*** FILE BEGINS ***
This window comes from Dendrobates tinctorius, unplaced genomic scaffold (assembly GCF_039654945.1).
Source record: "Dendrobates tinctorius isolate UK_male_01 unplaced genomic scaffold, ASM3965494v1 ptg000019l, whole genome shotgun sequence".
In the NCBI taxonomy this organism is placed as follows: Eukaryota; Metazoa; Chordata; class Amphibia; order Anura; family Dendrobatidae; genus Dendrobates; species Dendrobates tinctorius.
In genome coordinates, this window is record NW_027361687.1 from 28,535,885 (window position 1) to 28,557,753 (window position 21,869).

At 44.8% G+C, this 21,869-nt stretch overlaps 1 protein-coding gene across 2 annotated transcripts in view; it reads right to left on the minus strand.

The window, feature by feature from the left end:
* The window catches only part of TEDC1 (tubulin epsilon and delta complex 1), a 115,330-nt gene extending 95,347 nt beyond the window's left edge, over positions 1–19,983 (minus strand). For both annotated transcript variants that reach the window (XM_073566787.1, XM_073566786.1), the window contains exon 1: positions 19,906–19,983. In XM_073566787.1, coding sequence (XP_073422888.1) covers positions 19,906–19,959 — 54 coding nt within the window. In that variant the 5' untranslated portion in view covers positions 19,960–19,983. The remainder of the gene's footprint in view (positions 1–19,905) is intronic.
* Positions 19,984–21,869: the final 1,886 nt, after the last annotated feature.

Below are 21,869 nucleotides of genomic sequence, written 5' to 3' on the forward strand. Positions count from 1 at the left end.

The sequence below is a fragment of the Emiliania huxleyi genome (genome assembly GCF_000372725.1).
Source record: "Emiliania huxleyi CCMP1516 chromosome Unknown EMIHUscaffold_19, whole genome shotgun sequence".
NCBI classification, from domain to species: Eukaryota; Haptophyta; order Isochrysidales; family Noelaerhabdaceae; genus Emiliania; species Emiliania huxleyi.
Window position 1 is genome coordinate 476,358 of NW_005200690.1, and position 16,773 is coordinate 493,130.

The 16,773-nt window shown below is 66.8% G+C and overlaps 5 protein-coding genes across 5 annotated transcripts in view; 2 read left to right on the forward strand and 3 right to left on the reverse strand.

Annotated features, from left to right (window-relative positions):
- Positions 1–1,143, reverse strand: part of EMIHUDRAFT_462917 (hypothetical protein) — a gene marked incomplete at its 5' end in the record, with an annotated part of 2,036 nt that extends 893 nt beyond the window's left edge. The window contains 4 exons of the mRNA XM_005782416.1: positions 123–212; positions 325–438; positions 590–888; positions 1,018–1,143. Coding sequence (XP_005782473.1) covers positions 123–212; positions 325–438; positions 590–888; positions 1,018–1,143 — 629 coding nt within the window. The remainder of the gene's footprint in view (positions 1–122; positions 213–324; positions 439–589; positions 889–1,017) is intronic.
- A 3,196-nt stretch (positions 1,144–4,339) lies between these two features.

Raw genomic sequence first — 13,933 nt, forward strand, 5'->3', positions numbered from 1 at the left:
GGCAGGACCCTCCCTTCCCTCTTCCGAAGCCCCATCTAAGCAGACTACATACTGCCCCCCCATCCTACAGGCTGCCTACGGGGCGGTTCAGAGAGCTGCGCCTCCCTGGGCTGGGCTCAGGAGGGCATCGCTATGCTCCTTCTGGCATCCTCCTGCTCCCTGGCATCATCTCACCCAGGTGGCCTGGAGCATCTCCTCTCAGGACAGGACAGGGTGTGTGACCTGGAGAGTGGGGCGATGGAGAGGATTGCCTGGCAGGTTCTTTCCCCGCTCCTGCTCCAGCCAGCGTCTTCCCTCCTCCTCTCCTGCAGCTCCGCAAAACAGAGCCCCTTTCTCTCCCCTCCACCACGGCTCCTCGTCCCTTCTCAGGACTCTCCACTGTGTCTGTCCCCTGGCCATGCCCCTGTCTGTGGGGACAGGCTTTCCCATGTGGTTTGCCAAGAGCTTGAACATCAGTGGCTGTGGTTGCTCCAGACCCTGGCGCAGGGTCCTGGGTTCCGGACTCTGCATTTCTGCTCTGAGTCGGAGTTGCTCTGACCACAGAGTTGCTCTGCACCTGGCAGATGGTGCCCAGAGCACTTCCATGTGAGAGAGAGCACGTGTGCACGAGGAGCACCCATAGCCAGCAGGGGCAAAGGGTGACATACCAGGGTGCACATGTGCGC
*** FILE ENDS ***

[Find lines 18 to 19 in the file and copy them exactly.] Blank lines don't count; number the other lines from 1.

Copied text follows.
Raw genomic sequence first — 13,933 nt, forward strand, 5'->3', positions numbered from 1 at the left:
GGCAGGACCCTCCCTTCCCTCTTCCGAAGCCCCATCTAAGCAGACTACATACTGCCCCCCCATCCTACAGGCTGCCTACGGGGCGGTTCAGAGAGCTGCGCCTCCCTGGGCTGGGCTCAGGAGGGCATCGCTATGCTCCTTCTGGCATCCTCCTGCTCCCTGGCATCATCTCACCCAGGTGGCCTGGAGCATCTCCTCTCAGGACAGGACAGGGTGTGTGACCTGGAGAGTGGGGCGATGGAGAGGATTGCCTGGCAGGTTCTTTCCCCGCTCCTGCTCCAGCCAGCGTCTTCCCTCCTCCTCTCCTGCAGCTCCGCAAAACAGAGCCCCTTTCTCTCCCCTCCACCACGGCTCCTCGTCCCTTCTCAGGACTCTCCACTGTGTCTGTCCCCTGGCCATGCCCCTGTCTGTGGGGACAGGCTTTCCCATGTGGTTTGCCAAGAGCTTGAACATCAGTGGCTGTGGTTGCTCCAGACCCTGGCGCAGGGTCCTGGGTTCCGGACTCTGCATTTCTGCTCTGAGTCGGAGTTGCTCTGACCACAGAGTTGCTCTGCACCTGGCAGATGGTGCCCAGAGCACTTCCATGTGAGAGAGAGCACGTGTGCACGAGGAGCACCCATAGCCAGCAGGGGCAAAGGGTGACATACCAGGGTGCACATGTGCGC